Types of liver cancer

Primary liver cancer is rare but increasing in the UK. The most common type is called hepatocellular carcinoma (HCC).

Types of primary liver cancer

There are four main types of cancer that start in the liver:

  • Hepatocellular carcinoma (HCC)
  • Fibrolamellar HCC
  • Bile duct cancer (cholangiocarcinoma)
  • Angiosarcoma

We also have information about cancer that starts somewhere else in the body and spreads to the liver. This is called secondary cancer in the liver.

Some tumours in the liver are not cancerous (benign). They are usually small and are often found by chance. This might happen when a person is having a scan for another reason. Benign tumours do not usually develop into cancer and doctors do not usually remove them.

Related pages

Hepatocellular carcinoma (HCC)

Hepatocellular carcinoma (HCC) is the most common type of primary liver cancer. It is sometimes called hepatoma. It starts in the main cells of the liver, called hepatocytes. It is rare in the UK, but the number of people developing the condition is increasing. 

Fibrolamellar HCC

This is a rare type of liver cancer that usually affects younger people. The causes and risk factors are not known.

Bile duct cancer (cholangiocarcinoma)

Bile duct cancer is another type of liver cancer. It starts in the cells lining the bile duct. The bile ducts are part of the digestive system.


Angiosarcoma is a very rare type of liver cancer, which starts in the blood vessels of the liver. It is a type of soft tissue sarcoma. Angiosarcomas can also start in other blood vessels or in lymph vessels.

Angiosarcomas that develop from blood vessels are called haemangiosarcomas.

About our information

  • References

    Below is a sample of the sources used in our primary liver cancer information. If you would like more information about the sources we use, please contact us at cancerinformationteam@macmillan.org.uk

    Melloul E, Hübner M, Scott M, et al. Guidelines for perioperative care for liver surgery: Enhanced Recovery After Surgery (ERAS) Society recommendations. World J Surg. 2016; 40: 2425–2440. Available from: doi.org/10.1007/s00268-016-3700-1 [accessed Feb 2020]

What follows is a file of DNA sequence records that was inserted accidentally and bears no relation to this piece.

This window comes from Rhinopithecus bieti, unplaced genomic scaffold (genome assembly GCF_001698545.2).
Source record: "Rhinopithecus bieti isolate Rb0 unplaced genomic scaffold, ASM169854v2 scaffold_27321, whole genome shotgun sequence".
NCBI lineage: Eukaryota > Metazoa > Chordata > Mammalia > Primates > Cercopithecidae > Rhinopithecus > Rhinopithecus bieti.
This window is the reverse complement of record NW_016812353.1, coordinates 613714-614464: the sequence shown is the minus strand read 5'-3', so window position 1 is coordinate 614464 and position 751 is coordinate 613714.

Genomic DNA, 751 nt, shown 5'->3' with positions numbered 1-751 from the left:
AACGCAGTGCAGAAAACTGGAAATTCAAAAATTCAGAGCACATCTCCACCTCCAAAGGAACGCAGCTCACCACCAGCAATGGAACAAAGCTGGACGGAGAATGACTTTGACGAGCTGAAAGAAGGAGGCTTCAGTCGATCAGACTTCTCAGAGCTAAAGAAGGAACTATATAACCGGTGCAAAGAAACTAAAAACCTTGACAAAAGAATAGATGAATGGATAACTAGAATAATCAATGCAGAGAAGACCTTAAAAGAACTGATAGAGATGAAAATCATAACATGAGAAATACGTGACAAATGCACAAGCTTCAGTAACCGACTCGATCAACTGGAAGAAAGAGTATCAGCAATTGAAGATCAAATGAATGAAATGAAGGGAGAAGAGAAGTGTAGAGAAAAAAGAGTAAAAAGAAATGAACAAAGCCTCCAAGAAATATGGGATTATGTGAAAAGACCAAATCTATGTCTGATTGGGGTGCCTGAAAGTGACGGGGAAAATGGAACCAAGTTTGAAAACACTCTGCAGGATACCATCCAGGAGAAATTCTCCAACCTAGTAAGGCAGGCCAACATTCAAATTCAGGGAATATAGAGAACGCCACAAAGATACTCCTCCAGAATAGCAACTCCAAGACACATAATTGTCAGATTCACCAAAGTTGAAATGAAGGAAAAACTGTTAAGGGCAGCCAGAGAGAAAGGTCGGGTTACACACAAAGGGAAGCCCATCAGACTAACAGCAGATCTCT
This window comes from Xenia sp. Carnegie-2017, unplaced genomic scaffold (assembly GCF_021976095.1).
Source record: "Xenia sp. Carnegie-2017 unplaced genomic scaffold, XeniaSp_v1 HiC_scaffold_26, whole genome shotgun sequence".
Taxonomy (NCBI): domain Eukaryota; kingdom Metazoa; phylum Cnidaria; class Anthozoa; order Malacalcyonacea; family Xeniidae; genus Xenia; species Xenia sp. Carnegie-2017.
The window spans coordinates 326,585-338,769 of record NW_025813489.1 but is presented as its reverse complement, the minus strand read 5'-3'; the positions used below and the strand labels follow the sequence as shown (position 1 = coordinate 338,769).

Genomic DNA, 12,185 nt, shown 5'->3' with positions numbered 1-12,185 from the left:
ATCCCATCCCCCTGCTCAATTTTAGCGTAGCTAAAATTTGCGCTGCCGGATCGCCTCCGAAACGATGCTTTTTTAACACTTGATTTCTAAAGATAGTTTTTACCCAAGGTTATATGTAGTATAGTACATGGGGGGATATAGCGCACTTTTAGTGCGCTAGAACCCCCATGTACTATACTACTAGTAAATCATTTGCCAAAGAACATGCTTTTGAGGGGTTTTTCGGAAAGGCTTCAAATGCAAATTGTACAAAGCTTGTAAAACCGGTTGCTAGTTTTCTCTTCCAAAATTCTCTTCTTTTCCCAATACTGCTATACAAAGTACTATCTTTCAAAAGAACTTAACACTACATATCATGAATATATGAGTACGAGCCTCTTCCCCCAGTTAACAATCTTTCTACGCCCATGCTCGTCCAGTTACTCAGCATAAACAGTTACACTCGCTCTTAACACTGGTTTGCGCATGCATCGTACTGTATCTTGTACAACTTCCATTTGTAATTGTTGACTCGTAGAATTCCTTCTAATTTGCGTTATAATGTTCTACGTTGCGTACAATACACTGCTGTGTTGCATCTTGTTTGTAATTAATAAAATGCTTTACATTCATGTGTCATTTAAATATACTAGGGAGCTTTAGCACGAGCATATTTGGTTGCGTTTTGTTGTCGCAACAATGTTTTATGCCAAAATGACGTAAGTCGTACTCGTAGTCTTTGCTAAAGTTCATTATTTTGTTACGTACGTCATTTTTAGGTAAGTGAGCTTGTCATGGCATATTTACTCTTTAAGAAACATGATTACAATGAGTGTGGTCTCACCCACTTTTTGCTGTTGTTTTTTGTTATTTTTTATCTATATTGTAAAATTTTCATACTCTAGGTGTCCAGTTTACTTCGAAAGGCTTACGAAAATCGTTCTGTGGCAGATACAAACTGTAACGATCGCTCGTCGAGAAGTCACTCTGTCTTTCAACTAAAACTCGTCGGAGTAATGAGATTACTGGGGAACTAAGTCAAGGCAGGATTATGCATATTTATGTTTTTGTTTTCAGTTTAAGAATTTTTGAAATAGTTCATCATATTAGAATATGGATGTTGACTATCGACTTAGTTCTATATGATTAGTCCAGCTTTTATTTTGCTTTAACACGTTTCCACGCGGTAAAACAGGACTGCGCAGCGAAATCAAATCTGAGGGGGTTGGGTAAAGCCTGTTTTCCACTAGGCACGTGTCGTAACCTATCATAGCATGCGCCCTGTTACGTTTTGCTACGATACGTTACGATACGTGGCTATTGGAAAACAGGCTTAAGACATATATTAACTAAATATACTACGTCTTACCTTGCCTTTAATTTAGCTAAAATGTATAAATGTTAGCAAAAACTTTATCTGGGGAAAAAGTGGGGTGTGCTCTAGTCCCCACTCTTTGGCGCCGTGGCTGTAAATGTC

NICE. Lenvatinib for untreated advanced hepatocellular carcinoma: Technology appraisal guidance (TA 551) [Internet]. 2018. Available from: www.nice.org.uk/guidance/TA551 [accessed Feb 2020] 

    NICE. Liver disease. Quality standard (QS 152) [Internet]. 2017. Available from: www.nice.org.uk/guidance/QS152 [accessed Feb 2020] 

    NICE. Liver cancers overview [Internet]. 2019. Available from: pathways.nice.org.uk/pathways/liver-cancers/liver-cancers-overview [accessed Feb 2020]

    NICE. Regorafenib for previously treated advanced hepatocellular carcinoma. Technology appraisal guidance (TA555) [Internet]. 2019. Available from: www.nice.org.uk/guidance/ta555 [accessed Feb 2020]

    Vogel A, Cervantes A, Chau I, et al. Hepatocellular carcinoma: ESMO Clinical practice guidelines for diagnosis, treatment and follow-up. Annals of Oncology. 2018; 29 (S4): iv238–iv255. Available from doi.org/10.1093/annonc/mdy510 [accessed Feb 2020]    

  • Reviewers

    This information has been written, revised and edited by Macmillan Cancer Support’s Cancer Information Development team. It has been reviewed by expert medical and health professionals and people living with cancer. It has been approved by Dr Paul Ross, Consultant Medical Oncologist.

    Our cancer information has been awarded the PIF TICK. Created by the Patient Information Forum, this quality mark shows we meet PIF’s 10 criteria for trustworthy health information.

Date reviewed

Reviewed: 30 June 2020
Next review: 30 June 2023

This content is currently being reviewed. New information will be coming soon.

Trusted Information Creator - Patient Information Forum
Trusted Information Creator - Patient Information Forum

Our cancer information meets the PIF TICK quality mark.

This means it is easy to use, up-to-date and based on the latest evidence. Learn more about how we produce our information.